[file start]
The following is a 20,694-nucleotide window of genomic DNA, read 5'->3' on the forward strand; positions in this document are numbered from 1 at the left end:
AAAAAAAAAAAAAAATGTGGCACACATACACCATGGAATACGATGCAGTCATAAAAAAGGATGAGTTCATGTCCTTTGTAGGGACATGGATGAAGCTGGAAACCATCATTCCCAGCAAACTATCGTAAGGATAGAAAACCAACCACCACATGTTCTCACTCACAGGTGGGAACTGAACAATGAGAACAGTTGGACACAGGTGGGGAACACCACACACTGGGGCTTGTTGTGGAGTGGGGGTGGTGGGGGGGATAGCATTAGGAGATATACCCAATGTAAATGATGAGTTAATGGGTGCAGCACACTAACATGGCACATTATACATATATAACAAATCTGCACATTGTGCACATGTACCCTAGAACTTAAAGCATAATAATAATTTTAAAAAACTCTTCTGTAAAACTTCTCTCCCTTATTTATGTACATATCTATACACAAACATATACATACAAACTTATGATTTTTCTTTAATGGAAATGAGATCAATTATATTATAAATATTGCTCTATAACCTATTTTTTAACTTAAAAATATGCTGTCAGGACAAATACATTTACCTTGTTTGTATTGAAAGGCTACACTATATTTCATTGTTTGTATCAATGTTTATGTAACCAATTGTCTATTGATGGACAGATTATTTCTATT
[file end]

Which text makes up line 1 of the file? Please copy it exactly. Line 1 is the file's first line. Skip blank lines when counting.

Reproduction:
The following is a 20,694-nucleotide window of genomic DNA, read 5'->3' on the forward strand; positions in this document are numbered from 1 at the left end: